Junior forward Chase Klute brought the hammer, delivering crushing checks on Mahtomedi skaters. Meanwhile, Koering broke up a two-on-one break with a brilliant diving block of a cross-ice pass.
Despite the effort, Mahtomedi picked up a pair of third-period goals. Their second came on the power play with just 1:53 to play in regulation, tying the game at two.
“It’s like, what, our fifth overtime game?” Terwilliger said afterwards. “We’re bound to get a break one of these times. We’re telling them to try to keep working and keep doing the little things.”
Eden Prairie started the eight-minute overtime with a minor tripping penalty just 32 seconds into the period.
“Coach Twigs just kept telling us, ‘Don’t hang your heads. This is our game,’” Crowley said.
The Eagles killed off the penalty and wasted no time going for the win.
At the 3:10 mark of overtime, Townsend got the puck to Earl, who blasted a shot from the right side on Mahtomedi’s net. Townsend was there for the rebound, left of the goal crease, and put the puck under the arm of Brandt for the game-winner.
“I gave it to Earlsie there on the rush and he shot it and got a good bounce and I saw an opening and put it away,” a smiling Townsend said.
The shot heard ‘round Eden Prairie brought the crowd to its feet, celebrating the Eagles’ first home win of the season as well as their first overtime victory.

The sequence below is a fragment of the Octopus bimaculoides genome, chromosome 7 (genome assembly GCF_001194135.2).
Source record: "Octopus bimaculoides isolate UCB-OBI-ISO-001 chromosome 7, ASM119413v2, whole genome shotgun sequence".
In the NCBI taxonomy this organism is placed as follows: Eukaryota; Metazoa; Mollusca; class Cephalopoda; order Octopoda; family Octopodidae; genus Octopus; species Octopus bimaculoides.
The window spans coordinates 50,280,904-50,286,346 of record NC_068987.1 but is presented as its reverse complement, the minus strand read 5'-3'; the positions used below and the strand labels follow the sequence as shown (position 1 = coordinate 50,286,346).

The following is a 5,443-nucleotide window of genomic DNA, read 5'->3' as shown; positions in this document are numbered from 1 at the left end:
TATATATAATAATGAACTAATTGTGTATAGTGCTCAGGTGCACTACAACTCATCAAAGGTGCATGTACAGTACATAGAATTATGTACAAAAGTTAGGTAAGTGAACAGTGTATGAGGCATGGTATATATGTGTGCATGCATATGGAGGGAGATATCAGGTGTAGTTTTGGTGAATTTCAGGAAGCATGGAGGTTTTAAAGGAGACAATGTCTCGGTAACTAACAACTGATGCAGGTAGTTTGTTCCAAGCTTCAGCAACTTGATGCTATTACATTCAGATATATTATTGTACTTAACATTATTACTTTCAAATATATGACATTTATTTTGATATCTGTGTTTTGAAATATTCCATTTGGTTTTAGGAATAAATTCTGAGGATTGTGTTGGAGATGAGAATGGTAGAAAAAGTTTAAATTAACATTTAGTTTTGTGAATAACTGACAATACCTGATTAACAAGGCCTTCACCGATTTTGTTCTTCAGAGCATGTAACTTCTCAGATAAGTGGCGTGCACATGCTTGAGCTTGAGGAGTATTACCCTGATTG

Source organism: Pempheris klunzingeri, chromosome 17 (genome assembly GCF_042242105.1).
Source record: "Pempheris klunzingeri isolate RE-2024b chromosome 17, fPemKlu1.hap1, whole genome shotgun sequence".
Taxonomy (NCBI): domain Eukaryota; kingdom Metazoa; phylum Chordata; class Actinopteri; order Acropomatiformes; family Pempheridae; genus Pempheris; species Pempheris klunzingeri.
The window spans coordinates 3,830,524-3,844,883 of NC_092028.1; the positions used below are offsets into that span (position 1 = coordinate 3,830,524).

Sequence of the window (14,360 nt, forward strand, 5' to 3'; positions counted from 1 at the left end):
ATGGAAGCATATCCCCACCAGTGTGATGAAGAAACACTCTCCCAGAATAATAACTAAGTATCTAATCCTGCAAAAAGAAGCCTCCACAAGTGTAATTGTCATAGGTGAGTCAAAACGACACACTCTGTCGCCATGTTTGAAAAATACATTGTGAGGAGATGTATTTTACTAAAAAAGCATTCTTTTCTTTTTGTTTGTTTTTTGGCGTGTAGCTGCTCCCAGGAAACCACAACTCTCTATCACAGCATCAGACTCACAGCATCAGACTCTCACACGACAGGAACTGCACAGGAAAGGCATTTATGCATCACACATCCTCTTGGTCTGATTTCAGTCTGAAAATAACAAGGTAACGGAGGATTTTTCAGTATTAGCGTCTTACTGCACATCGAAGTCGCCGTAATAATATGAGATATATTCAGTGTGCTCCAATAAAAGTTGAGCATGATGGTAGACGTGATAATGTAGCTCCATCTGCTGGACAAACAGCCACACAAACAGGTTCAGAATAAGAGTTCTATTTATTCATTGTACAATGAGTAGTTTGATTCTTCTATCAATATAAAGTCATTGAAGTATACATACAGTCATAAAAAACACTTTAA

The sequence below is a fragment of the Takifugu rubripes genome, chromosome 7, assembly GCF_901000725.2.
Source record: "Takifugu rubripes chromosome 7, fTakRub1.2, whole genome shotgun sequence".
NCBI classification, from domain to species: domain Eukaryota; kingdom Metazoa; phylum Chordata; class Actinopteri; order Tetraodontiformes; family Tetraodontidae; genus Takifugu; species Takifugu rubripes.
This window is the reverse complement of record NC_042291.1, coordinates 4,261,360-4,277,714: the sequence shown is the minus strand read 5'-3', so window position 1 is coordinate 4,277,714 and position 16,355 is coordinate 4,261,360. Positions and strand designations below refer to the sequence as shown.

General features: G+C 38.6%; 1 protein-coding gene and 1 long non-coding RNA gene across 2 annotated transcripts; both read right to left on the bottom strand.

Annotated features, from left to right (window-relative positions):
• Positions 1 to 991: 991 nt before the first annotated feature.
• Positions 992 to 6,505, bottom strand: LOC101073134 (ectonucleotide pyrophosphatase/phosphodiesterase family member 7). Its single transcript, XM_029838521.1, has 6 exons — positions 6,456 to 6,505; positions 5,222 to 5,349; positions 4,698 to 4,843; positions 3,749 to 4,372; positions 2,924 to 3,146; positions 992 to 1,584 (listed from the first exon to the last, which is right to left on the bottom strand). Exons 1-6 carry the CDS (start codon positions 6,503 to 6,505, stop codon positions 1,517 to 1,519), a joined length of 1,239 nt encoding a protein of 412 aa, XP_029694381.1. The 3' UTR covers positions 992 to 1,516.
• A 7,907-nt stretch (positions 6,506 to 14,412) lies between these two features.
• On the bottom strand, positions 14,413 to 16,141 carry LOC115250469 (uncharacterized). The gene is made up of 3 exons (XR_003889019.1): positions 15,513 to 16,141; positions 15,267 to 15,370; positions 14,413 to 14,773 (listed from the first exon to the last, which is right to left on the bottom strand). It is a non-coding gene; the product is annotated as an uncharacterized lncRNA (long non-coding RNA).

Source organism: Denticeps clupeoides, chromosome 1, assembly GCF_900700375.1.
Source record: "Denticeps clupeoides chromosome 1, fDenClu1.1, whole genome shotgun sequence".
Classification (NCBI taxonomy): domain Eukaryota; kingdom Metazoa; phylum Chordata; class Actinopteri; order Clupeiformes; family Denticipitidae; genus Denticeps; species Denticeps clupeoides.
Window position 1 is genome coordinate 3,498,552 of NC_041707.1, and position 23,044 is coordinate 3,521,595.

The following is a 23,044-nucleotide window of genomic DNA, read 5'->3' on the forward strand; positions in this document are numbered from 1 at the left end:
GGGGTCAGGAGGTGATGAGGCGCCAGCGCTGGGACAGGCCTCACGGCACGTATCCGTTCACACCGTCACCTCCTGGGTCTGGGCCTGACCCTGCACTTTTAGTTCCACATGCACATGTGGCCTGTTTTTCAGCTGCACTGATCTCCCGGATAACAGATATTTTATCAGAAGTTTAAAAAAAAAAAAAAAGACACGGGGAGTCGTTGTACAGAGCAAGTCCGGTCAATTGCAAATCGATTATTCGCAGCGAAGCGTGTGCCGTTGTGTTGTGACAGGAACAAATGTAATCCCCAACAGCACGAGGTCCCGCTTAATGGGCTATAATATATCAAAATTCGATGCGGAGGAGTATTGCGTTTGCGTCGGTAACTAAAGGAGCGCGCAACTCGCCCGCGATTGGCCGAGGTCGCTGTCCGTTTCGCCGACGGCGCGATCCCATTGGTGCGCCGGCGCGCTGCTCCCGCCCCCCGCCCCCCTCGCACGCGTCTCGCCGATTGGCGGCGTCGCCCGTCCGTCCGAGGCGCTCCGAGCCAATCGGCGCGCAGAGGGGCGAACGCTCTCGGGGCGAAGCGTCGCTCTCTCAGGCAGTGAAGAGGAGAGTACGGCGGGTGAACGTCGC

“Oh man, there’s no better feeling honestly,” Townsend said when asked about getting the game-winner in overtime. “But it feels good to get a team win. We’re on a two-game heater now so it feels good.”
The Eagles had started fast and finished strong. And more significantly, they showed the grit their coaches asked for by overcoming a setback brought on by Mahtomedi’s two third-period goals.
“Just a good gut check. Good character,” Terwilliger said. “So it’s fun to get the big penalty kill and a couple of big saves by (Isaiah) Paulnock and then finally get a bounce and Teddy made it play.”
As victory music blared from behind the locker room door for the very first time since a major remodel this off-season, Koering emerged with an enormous smile, looking like a player who’d just shed the weight of the world from his shoulders.
“This is unreal,” he said. “We can finally pump in some tunes. We get to use the speaker after a home win.”
For a team that has appeared poised to put together a complete hockey game against a quality opponent, the overtime victory on home ice came at just the right time.
“I feel like this is like the spark we needed to turn our season around,” Hall said. “I see ourselves carrying this on to Saturday against Tonka.”
The Eagles will try to make it two-in-a-row at home – as well as win their third straight game – when they take on second-ranked Skippers Saturday at Eden Prairie Community Center. Puck drop is set for 7 p.m.
“That one’s been circled. We’re looking forward to it,” Koering said.
When asked how long the game had been circled, he replied, “Since the schedule came out.”